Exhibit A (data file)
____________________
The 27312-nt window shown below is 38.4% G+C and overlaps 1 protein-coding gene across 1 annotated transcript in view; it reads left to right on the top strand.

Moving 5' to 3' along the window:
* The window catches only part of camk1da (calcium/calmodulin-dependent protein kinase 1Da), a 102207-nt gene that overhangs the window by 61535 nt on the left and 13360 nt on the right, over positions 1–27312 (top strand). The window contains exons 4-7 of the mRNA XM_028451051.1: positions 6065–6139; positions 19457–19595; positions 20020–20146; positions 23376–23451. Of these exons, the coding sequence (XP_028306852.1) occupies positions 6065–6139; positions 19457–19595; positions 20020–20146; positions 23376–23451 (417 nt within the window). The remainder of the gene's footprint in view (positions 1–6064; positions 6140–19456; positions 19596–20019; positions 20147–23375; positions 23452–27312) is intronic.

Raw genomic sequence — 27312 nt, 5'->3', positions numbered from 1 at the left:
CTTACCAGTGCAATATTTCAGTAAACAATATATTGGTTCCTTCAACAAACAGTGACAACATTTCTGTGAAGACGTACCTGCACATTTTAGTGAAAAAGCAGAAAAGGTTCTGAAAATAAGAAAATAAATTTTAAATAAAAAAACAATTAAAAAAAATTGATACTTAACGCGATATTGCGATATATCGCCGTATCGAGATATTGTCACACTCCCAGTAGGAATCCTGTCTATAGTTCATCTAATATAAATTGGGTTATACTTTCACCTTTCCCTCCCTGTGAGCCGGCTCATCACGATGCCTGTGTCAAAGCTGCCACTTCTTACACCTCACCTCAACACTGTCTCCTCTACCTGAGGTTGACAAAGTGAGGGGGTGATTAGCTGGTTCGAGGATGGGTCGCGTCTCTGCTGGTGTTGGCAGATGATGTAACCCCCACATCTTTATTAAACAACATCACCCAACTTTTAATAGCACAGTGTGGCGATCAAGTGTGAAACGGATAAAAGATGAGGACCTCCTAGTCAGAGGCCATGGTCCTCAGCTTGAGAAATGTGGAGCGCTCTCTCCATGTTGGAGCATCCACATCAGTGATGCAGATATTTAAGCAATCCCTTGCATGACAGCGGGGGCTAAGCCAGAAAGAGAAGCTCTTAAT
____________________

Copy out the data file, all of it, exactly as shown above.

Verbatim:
The 27312-nt window shown below is 38.4% G+C and overlaps 1 protein-coding gene across 1 annotated transcript in view; it reads left to right on the top strand.

Moving 5' to 3' along the window:
* The window catches only part of camk1da (calcium/calmodulin-dependent protein kinase 1Da), a 102207-nt gene that overhangs the window by 61535 nt on the left and 13360 nt on the right, over positions 1–27312 (top strand). The window contains exons 4-7 of the mRNA XM_028451051.1: positions 6065–6139; positions 19457–19595; positions 20020–20146; positions 23376–23451. Of these exons, the coding sequence (XP_028306852.1) occupies positions 6065–6139; positions 19457–19595; positions 20020–20146; positions 23376–23451 (417 nt within the window). The remainder of the gene's footprint in view (positions 1–6064; positions 6140–19456; positions 19596–20019; positions 20147–23375; positions 23452–27312) is intronic.

Raw genomic sequence — 27312 nt, 5'->3', positions numbered from 1 at the left:
CTTACCAGTGCAATATTTCAGTAAACAATATATTGGTTCCTTCAACAAACAGTGACAACATTTCTGTGAAGACGTACCTGCACATTTTAGTGAAAAAGCAGAAAAGGTTCTGAAAATAAGAAAATAAATTTTAAATAAAAAAACAATTAAAAAAAATTGATACTTAACGCGATATTGCGATATATCGCCGTATCGAGATATTGTCACACTCCCAGTAGGAATCCTGTCTATAGTTCATCTAATATAAATTGGGTTATACTTTCACCTTTCCCTCCCTGTGAGCCGGCTCATCACGATGCCTGTGTCAAAGCTGCCACTTCTTACACCTCACCTCAACACTGTCTCCTCTACCTGAGGTTGACAAAGTGAGGGGGTGATTAGCTGGTTCGAGGATGGGTCGCGTCTCTGCTGGTGTTGGCAGATGATGTAACCCCCACATCTTTATTAAACAACATCACCCAACTTTTAATAGCACAGTGTGGCGATCAAGTGTGAAACGGATAAAAGATGAGGACCTCCTAGTCAGAGGCCATGGTCCTCAGCTTGAGAAATGTGGAGCGCTCTCTCCATGTTGGAGCATCCACATCAGTGATGCAGATATTTAAGCAATCCCTTGCATGACAGCGGGGGCTAAGCCAGAAAGAGAAGCTCTTAAT